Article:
Global Change Institute

 
The Global Change Institute draws together research excellence and expertise from across UQ, industry, government and the community
to address grand challenges which deliver impact to society, the economy, the environment, and culture.
With the help of the UQ research community, the Global Change Institute is developing multiple Collaborative Research Initiatives (CRIs) to address global challenges such as sexual and gendered violence, anti-microbial resistance (Environment and Animals), building better cities, energy cost and security, and improving children's health.
Many energy networks are struggling to meet demand for new solar, battery and electric vehicle network integration. With consumer adoption happening faster than anticipated, what can be done to better facilitate consumer-utility integration?
Cities around the world are grappling with transitions towards increased environmental sustainability, improved liveability and enhanced social equity. The challenges are many, but so are the opportunities.
Anti-microbial resistance (AMR) is a global health threat that endangers the modern medical system. It is an inexorable, slow-moving pandemic with the potential to cause 10 million annual global deaths by 2050 and an adverse economic impact estimated at up to US$100 trillion.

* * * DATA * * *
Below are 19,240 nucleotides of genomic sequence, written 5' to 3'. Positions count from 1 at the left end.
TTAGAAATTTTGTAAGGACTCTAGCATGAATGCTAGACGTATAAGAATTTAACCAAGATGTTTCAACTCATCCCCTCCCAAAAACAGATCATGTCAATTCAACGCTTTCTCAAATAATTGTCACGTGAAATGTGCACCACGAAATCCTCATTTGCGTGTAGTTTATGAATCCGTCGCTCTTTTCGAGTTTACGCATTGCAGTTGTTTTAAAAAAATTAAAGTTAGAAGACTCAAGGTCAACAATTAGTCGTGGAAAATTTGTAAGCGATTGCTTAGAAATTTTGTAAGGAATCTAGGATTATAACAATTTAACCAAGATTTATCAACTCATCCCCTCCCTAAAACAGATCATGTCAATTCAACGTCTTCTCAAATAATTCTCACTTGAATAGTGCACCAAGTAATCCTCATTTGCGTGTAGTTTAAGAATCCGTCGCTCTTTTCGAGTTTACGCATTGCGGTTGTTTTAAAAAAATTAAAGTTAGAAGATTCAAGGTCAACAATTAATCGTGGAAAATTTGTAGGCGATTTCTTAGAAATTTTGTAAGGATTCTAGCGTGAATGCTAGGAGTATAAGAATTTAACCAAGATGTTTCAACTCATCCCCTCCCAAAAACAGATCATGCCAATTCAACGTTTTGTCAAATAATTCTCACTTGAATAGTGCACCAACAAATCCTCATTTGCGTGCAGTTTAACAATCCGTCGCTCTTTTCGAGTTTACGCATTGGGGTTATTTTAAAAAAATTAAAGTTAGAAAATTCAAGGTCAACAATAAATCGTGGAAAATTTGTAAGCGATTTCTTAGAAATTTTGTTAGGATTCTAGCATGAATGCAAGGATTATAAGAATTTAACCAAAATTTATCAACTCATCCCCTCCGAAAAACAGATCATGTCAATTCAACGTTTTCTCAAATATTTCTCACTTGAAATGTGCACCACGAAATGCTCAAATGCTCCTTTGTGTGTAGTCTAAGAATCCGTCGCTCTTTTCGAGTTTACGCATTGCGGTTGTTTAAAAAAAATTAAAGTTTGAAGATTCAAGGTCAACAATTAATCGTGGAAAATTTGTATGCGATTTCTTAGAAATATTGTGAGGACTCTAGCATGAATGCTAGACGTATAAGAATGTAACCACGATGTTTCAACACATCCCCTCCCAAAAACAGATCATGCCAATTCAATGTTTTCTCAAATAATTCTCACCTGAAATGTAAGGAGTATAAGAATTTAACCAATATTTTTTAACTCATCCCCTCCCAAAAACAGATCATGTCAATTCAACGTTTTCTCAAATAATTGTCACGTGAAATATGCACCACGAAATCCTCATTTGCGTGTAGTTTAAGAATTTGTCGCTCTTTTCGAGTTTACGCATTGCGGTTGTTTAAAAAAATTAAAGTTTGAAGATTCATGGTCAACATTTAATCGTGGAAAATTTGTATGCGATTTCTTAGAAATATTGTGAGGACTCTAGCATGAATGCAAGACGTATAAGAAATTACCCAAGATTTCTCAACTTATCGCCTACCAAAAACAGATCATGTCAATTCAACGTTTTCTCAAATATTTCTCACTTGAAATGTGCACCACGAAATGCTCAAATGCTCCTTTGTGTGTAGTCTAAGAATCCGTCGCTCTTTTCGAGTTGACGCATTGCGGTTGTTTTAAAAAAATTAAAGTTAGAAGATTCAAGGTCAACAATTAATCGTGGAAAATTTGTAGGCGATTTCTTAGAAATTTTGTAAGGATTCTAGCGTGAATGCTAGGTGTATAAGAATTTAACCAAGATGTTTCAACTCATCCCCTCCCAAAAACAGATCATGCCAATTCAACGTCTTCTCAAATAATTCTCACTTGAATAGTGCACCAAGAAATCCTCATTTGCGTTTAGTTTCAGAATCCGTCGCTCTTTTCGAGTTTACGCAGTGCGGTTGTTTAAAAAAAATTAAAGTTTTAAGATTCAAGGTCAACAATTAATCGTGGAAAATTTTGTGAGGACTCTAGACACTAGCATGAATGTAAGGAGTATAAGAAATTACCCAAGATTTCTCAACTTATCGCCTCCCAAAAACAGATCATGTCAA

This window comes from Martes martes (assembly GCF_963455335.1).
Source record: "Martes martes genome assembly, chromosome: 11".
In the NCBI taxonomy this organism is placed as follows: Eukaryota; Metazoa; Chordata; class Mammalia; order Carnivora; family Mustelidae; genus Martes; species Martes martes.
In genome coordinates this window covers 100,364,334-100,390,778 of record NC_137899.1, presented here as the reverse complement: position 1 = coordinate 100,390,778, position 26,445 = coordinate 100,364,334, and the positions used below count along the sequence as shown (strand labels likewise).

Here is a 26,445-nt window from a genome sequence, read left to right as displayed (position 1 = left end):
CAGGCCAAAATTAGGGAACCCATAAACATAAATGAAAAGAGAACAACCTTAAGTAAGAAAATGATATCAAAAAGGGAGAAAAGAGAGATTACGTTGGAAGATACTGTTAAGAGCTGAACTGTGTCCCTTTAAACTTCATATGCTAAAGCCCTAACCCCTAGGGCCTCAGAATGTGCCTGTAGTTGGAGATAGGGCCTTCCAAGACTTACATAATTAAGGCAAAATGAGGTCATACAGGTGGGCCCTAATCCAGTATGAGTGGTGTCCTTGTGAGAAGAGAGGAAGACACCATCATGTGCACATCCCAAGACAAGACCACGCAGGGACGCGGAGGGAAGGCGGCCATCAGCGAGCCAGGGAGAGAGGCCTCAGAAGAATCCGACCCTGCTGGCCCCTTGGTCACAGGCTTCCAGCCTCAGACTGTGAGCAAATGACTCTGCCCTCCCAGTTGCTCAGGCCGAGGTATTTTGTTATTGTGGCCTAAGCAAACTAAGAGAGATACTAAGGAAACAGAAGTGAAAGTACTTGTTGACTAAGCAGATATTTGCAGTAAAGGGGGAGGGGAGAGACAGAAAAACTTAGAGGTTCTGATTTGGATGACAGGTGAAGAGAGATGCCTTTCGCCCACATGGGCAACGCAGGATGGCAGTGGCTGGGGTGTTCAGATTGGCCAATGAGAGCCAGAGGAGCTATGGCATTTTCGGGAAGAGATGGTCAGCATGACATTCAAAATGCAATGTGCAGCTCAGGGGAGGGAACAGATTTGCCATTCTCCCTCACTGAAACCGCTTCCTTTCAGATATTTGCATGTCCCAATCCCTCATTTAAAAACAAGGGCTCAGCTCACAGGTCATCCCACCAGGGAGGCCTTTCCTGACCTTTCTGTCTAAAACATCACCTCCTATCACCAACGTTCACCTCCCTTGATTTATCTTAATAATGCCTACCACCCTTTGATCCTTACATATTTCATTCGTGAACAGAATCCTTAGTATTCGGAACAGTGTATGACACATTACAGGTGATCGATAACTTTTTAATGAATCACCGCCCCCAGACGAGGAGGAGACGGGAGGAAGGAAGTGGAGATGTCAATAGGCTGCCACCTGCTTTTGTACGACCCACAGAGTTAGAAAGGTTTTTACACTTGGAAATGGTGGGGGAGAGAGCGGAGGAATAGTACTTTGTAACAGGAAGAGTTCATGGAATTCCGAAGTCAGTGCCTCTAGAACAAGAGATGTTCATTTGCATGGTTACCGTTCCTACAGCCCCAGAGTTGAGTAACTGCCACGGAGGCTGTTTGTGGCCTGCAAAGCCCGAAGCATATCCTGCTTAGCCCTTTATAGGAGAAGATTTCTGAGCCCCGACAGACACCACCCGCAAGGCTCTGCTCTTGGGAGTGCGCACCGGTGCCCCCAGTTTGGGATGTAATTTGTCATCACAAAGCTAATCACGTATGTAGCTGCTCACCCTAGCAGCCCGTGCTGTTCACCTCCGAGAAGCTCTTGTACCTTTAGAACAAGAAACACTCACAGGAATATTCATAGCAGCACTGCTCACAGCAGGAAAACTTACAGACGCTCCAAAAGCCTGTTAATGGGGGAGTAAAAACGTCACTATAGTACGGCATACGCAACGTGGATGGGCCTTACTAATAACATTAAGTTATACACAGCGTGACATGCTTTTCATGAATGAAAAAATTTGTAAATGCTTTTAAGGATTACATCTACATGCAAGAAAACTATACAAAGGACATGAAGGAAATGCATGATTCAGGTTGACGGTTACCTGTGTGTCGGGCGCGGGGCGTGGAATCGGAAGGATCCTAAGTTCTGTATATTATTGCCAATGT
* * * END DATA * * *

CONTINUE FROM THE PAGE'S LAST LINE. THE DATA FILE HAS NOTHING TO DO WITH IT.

The Healthy Kids and Families Collaborative Research Initiative (CRI) focuses on addressing the importance of community-based, co-designed interventions to address the needs of children, adolescents and their families in the health system and ensuring they have a healthy, productive and long life.
Sexual and gender violence impacts on the community, the economy, the law and our health systems, and most importantly the individual suffering of recipients.
Traditional models of healthcare delivery are no longer sustainable. Digital technologies are an opportunity to respond to this problem by enabling digital health data driven improvements in health care and management.
Technology and digital transformation are altering how and where we work; promoting hybrid work, teleworking, involuntary working from home, and blurring boundaries between home and office.
Climate change, natural disasters and the pandemic all reinforce the need to pivot the Agrifood sector in a changing landscape. Protected cropping uses controlled facilities for growing plants, regardless of external conditions and climatic extremes.

General enquiries

UQ Global Change Institute
Building 20
Staff House Road
The University of Queensland
Qld 4072

T: (+61 7) 3443 3100
F: (+61 7) 3443 3101
E: gci@uq.edu.au

Connect with us